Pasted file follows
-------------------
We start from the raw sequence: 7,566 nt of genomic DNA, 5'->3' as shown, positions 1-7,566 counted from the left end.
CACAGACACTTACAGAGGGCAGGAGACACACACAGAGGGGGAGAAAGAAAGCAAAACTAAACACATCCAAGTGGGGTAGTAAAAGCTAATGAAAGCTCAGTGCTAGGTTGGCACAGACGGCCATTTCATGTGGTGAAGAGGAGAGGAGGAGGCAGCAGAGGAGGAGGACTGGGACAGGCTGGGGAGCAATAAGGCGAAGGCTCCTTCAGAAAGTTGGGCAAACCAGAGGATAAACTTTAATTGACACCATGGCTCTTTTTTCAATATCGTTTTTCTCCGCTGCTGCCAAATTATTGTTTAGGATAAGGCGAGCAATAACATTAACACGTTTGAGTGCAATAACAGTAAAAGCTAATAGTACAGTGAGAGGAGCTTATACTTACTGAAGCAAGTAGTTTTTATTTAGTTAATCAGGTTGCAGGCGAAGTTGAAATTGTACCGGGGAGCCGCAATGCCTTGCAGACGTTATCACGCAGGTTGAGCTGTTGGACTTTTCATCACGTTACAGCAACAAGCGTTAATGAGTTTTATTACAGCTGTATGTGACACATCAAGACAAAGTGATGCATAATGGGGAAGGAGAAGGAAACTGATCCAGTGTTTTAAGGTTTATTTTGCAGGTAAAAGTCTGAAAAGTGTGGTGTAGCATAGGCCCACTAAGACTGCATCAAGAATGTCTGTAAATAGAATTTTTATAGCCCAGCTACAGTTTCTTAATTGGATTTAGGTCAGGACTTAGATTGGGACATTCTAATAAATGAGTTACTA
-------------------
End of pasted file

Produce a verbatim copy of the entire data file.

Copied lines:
We start from the raw sequence: 7,566 nt of genomic DNA, 5'->3' as shown, positions 1-7,566 counted from the left end.
CACAGACACTTACAGAGGGCAGGAGACACACACAGAGGGGGAGAAAGAAAGCAAAACTAAACACATCCAAGTGGGGTAGTAAAAGCTAATGAAAGCTCAGTGCTAGGTTGGCACAGACGGCCATTTCATGTGGTGAAGAGGAGAGGAGGAGGCAGCAGAGGAGGAGGACTGGGACAGGCTGGGGAGCAATAAGGCGAAGGCTCCTTCAGAAAGTTGGGCAAACCAGAGGATAAACTTTAATTGACACCATGGCTCTTTTTTCAATATCGTTTTTCTCCGCTGCTGCCAAATTATTGTTTAGGATAAGGCGAGCAATAACATTAACACGTTTGAGTGCAATAACAGTAAAAGCTAATAGTACAGTGAGAGGAGCTTATACTTACTGAAGCAAGTAGTTTTTATTTAGTTAATCAGGTTGCAGGCGAAGTTGAAATTGTACCGGGGAGCCGCAATGCCTTGCAGACGTTATCACGCAGGTTGAGCTGTTGGACTTTTCATCACGTTACAGCAACAAGCGTTAATGAGTTTTATTACAGCTGTATGTGACACATCAAGACAAAGTGATGCATAATGGGGAAGGAGAAGGAAACTGATCCAGTGTTTTAAGGTTTATTTTGCAGGTAAAAGTCTGAAAAGTGTGGTGTAGCATAGGCCCACTAAGACTGCATCAAGAATGTCTGTAAATAGAATTTTTATAGCCCAGCTACAGTTTCTTAATTGGATTTAGGTCAGGACTTAGATTGGGACATTCTAATAAATGAGTTACTA